Monday, July 07, 2008

Former British Soldier Sentenced in Coup Plot Against Equatorial Guinea Government

Mann sentenced for E Guinea plot

Former British soldier Simon Mann has been sentenced to 34 years and four months in jail by an Equatorial Guinea court for his role in a 2004 coup plot.

The verdict followed Mann's trial in the capital Malabo last month in which he admitted conspiring to oust President Teodoro Obiang Nguema.

The former special forces officer, 56, had expressed remorse, saying he was not the most senior coup plotter.

Mann was held in 2004 with 64 others in Zimbabwe before being extradited.

He served four years in a prison in Zimbabwe for trying to purchase weapons without a licence.

Eleven other men, including South African arms dealer Nick Du Toit - who testified that he had been recruited by Mann - are already serving sentences in Equatorial Guinea in connection with the coup attempt.

Equatorial Guinea, an oil-rich former Spanish colony, has been ruled by President Obiang since he seized power from his uncle in 1979.

Pardon hint

Mann, wearing a grey prison uniform, stood impassively as the verdict was read out by presiding judge Carlos Mangue in the heavily-guarded courtroom in Malabo, according to Reuters news agency.

During the trial, prosecutors had asked for about 31 years in prison - but in the end a three-judge panel gave him an even longer sentence.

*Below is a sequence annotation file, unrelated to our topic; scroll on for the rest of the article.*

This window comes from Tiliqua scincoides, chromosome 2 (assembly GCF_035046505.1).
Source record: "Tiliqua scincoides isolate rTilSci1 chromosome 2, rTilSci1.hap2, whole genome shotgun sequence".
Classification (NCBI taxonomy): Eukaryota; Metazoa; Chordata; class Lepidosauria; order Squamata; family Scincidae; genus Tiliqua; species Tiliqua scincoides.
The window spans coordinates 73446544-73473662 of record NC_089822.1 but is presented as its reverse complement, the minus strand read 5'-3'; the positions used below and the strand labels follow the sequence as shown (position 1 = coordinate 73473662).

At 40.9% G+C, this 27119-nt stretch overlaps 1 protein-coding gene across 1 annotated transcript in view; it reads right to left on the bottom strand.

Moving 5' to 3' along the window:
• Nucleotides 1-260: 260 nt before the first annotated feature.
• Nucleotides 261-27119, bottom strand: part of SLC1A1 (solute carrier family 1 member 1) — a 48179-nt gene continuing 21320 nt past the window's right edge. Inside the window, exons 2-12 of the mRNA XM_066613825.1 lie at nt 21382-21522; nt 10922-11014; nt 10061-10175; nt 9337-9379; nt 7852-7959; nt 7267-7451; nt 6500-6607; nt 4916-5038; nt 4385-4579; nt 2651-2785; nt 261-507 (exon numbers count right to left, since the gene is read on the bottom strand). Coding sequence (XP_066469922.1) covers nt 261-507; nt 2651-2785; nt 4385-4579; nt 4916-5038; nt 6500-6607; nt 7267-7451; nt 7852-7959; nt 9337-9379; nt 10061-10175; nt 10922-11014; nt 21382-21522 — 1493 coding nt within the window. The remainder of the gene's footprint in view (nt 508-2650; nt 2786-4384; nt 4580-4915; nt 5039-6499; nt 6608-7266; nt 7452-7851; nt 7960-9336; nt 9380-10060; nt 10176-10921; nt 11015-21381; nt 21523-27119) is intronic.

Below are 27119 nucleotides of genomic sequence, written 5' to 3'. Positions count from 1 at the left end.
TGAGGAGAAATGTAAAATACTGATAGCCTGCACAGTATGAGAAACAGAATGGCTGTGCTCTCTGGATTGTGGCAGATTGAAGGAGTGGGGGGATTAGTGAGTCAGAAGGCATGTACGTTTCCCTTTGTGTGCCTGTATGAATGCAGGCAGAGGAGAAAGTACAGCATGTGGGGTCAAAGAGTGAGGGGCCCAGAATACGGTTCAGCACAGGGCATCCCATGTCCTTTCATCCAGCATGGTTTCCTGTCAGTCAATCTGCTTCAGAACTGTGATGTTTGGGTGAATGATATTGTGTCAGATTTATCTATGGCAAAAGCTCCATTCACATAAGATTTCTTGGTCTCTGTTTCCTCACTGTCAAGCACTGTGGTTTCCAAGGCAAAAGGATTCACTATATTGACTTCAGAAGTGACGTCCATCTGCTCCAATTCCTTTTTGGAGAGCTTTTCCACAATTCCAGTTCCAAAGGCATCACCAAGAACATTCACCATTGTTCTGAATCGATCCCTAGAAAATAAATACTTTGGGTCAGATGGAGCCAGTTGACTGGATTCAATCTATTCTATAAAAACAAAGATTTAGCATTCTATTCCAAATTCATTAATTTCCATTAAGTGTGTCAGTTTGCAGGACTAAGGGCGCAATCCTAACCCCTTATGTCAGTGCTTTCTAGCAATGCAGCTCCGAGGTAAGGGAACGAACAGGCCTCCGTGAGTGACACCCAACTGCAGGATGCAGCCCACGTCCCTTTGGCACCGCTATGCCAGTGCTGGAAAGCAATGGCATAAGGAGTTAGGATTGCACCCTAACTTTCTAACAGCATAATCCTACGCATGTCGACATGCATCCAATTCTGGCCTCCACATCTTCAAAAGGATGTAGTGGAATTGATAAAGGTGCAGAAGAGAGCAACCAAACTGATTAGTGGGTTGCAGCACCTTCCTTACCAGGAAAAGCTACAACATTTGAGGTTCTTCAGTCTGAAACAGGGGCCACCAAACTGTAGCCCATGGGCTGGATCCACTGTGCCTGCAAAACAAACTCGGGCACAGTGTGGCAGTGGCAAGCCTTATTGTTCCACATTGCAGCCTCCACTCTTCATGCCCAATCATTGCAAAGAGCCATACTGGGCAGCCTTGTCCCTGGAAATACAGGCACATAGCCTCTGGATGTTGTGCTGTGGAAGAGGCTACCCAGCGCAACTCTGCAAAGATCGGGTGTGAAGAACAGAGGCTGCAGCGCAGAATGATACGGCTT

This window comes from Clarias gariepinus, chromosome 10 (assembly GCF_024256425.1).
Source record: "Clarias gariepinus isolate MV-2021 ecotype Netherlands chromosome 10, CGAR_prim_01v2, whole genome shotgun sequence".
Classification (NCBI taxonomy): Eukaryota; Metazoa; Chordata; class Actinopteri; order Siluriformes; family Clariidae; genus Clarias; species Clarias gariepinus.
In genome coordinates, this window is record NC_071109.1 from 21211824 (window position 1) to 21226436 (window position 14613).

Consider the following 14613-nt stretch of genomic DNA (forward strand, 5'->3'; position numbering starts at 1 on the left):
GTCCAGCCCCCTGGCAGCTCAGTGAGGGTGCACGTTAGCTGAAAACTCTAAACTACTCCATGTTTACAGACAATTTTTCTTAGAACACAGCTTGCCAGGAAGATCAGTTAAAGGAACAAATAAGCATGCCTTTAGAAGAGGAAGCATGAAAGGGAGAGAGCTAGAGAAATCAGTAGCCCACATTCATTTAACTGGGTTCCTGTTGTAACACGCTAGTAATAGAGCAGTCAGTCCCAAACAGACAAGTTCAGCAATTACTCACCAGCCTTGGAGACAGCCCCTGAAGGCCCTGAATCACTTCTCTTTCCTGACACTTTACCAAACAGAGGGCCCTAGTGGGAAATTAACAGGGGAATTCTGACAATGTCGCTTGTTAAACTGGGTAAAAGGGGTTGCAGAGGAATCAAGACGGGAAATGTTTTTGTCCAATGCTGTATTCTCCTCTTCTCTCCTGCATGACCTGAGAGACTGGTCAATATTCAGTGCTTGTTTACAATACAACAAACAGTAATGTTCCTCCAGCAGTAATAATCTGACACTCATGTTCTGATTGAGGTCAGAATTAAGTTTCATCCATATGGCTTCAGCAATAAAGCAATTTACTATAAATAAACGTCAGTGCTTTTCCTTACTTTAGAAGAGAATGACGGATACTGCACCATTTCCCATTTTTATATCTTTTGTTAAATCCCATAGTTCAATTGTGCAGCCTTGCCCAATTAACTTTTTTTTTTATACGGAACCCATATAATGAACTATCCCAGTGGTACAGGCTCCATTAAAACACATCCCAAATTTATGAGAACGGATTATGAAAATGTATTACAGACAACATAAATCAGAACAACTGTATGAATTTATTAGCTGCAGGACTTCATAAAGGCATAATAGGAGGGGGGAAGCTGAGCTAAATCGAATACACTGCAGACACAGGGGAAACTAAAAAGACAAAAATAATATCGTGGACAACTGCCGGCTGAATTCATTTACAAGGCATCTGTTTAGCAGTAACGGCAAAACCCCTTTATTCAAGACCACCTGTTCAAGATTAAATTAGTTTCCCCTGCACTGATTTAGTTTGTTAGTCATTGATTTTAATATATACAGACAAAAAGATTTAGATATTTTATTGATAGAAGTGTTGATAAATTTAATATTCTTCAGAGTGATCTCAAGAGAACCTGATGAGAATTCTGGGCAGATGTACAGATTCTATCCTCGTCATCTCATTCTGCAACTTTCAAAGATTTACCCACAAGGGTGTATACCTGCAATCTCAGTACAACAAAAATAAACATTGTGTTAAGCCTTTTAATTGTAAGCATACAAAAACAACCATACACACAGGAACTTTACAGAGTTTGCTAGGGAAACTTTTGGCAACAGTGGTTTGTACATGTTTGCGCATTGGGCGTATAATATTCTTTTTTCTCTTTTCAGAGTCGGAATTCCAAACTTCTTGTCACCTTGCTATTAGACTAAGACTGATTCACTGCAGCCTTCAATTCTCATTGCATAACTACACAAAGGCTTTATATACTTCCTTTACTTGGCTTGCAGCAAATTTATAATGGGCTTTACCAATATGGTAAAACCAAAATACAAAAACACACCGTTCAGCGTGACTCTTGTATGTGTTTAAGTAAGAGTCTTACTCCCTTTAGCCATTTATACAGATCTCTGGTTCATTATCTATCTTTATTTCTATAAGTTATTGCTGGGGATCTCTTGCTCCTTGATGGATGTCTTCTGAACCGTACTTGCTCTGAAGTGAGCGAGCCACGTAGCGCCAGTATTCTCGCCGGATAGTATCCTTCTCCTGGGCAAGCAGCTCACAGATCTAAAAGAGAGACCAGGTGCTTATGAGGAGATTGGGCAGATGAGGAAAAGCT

Mann's lawyer had asked for leniency, saying his client was a pawn of powerful international businessmen and saying he had been "not a co-author" of the coup plot but "an accomplice".

President Obiang has not ruled out the possibility of Mann serving part of his sentence in a British jail, says the BBC's West Africa correspondent Will Ross.

He adds that the best hope of freedom for the Eton-educated former soldier is a presidential pardon.


Mann has implicated Sir Mark Thatcher, son of UK former Prime Minister Margaret Thatcher, and London-based millionaire Eli Calil as organisers of the plot.

Sir Mark was fined and received a suspended sentence in South Africa in 2005 for unknowingly helping to finance the plot. He strongly denies any direct involvement. Mr Calil also denies involvement.

Du Toit has said that he was told they were trying to install an exiled opposition politician, Severo Moto, as president.

Mr Moto, who is currently in Spain, has denied involvement in the failed coup.

During the trial, Mann also said South Africa and Spain had both given "the green light" for the plot.

Spain later denied any involvement while South Africa's Department of Foreign Affairs said the charge was "as preposterous at it is laughable".

Story from BBC NEWS:
Published: 2008/07/07 18:13:56 GMT

Profile: Simon Mann

Simon Mann, a former British commando, businessman, and one-time actor, has been jailed for more than 34 years for leading an attempt to oust Equatorial Guinea President Teodoro Obiang Nguema.

Sixty-six other suspected mercenaries were arrested with Mann when their plane was impounded in the capital, Harare, in March 2004.

His lawyers claimed they had been on their way to the Democratic Republic of Congo to help secure diamond mines.